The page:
Next is the New Photographer Award, always a highly contested prize. This year, as usual, there were many candidates for the award. After a lot of debate, the award was given to Rieko Shiga. Shiga received the Kimura Ihei Memorial Photography Award in 2008 and in 2009 established a residence in Natori, Miyagi prefecture, where she had lived while preparing for an exhibition. She became the official photographer of the Kitagama district of Natori, and she was there when the great earthquake struck Miyagi last year. Beginning in June of last year, she gave a series of ten lectures at Sendai Mediatheque as a prologue to an exhibition there, describing her encounters and conflicts with people in the local community in the process of making her work. Reading the record of these lectures, we get a good idea of Shiga’s total immersion in these events and how she continued working with tremendous resilience in spite of problems and misunderstandings. Even when she was working in the area hit by the earthquake, she maintained her unique style, providing her own vision of the conditions she found. Shiga is one of the most impressive photographers working today.

 The Special Photographer Award is given to a photographer working in Hokkaido. This year it was awarded to Makiko Ui, who has been taking documentary photographs of the Ainu people for many years. She has already won a number of prizes for her book, Ainu, Sometimes Japanese, a photo report on the Ainu living around the Tokyo area. Last year, she published Ainu: Portrait of the Wind, a book of photographs focusing on an Ainu woman living in Nibutani taken over the last twenty years. The Japanese people are a mixture of peoples who have moved here from many different regions, and it is now understood that we are not a homogenous race. The Ainu are the native people who once inhabited the region from northeastern Japan to Sakhalin. They appear in Japanese history under the name Ezo. Like the Kumaso in the south, they were given by this name by the Yamato court, and they have a long history of discrimination. Because these facts are seldom taught or discussed in official discourse today, this careful photo documentation of a minority in modern Japan is extremely valuable. These gentle photographs can make a significant contribution to the building of a new society.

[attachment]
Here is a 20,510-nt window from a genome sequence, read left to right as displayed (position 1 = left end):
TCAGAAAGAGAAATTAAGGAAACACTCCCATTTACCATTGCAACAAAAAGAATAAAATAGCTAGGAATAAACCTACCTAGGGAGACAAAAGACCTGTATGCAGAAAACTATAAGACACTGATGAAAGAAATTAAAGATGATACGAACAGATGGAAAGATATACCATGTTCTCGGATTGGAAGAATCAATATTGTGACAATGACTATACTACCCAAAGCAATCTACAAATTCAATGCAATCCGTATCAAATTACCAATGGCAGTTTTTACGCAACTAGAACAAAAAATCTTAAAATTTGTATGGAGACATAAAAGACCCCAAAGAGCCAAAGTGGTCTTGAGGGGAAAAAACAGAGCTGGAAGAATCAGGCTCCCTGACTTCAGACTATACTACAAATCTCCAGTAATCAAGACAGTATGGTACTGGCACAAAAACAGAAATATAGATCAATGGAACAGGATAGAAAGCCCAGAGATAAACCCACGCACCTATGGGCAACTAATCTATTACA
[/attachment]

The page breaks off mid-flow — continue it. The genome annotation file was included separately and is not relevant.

Then we have the Hidano Kazuemon Award. This year quite a few photographers who have already passed away were nominated for this prize, and this issue came in for considerable discussion. The award is given for distinguished long-term achievement, spotlighting photographers connected to a particular region, so it is not necessarily limited to living photographers. We agreed, however, that it would be best to give it to a living photographer if possible, and Yoshikazu Minami was chosen by a unanimous decision of all the judges. Minami is from Chichibu. Although he received professional training in photography in Tokyo, he continued to live in his hometown and painstakingly recorded the customs of this mountainous area during the period of rapid economic growth. His work reveals the many changes that have taken place there over the last 50 years. His photographs are exquisitely crafted and stylish, and he has won many awards. The image of the worn and weathered Hand of a Twenty-year-old Girl in the photobook, Chichibu; 30 Years, silently expresses the harsh conditions of life in a mountain village in 1963. This “girl” is now 71 years old, but the photographs do not age. Minami’s photographs have an expressive power that lets them speak to us as if they had been taken only yesterday.